As an information-technology program manager with the Society, the role of the privacy professional is only one of many you play. In all matters, however, you must consider the financial bottom line. While these problems with privacy protection have been significant, the additional revenues of sales of items such as shirts and coffee cups from the store have been significant. The Society’s operating budget is slim, and all sources of revenue are essential.

Now a new challenge has arisen. Jason called to say that starting in two weeks, the customer data from the store would now be stored on a data cloud. “The good news,” he says, “is that we have found a low-cost provider in Finland, where the data would also be held. So, while there may be a small charge to pass through to you, it won’t be exorbitant,

especially considering the advantages of a cloud.”

Lately, you have been hearing about cloud computing and you know it’s fast becoming the new paradigm for various applications. However, you have heard mixed reviews about the potential impacts on privacy protection. You begin to research and discover that a number of the leading cloud service providers have signed a letter of intent to work together on shared conventions and technologies for privacy protection. You make a note to find out if Jason’s Finnish provider is signing on.

What is the best way to prevent the Finnish vendor from transferring data to another party?

6. What does it mean to “rationalize” data protection requirements?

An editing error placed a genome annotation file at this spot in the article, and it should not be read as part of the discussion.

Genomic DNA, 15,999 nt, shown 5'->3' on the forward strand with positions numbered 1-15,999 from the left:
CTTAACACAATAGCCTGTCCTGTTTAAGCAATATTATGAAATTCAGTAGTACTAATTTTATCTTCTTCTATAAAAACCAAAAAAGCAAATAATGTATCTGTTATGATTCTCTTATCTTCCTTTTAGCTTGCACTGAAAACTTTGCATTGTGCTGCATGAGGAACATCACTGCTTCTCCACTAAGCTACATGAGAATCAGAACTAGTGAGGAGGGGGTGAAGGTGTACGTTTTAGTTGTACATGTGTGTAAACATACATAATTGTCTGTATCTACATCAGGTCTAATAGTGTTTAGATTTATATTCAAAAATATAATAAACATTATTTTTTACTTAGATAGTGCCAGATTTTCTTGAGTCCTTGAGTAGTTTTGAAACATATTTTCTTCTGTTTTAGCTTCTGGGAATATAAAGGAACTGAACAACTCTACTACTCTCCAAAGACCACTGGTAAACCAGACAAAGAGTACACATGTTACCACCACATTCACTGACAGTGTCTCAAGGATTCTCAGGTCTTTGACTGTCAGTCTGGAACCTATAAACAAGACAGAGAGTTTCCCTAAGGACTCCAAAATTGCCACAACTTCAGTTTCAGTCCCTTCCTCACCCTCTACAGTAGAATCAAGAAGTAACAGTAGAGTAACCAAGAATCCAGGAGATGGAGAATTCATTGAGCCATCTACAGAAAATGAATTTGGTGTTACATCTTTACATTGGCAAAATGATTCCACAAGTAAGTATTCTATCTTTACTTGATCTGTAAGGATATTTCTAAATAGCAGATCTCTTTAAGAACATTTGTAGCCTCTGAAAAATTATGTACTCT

7. Which is NOT an influence on the privacy environment external to an organization?


Please use the following to answer the next QUESTION:

It's just what you were afraid of. Without consulting you, the information technology director at your organization launched a new initiative to encourage employees to use personal devices for conducting business. The initiative made purchasing a new, high-specification laptop computer an attractive option, with discounted laptops paid for as a payroll deduction spread over a year of paychecks. The organization is also paying the sales taxes. It's a great deal, and after a month, more than half the organization's employees have signed on and acquired new laptops. Walking through the facility, you see them happily customizing and comparing notes on their new computers, and at the end of the day, most take their laptops with them, potentially carrying personal data to their homes or other unknown locations. It's enough to give you data-protection nightmares, and you've pointed out to the information technology Director and many others in the organization the potential hazards of this new practice, including the inevitability of eventual data loss or theft.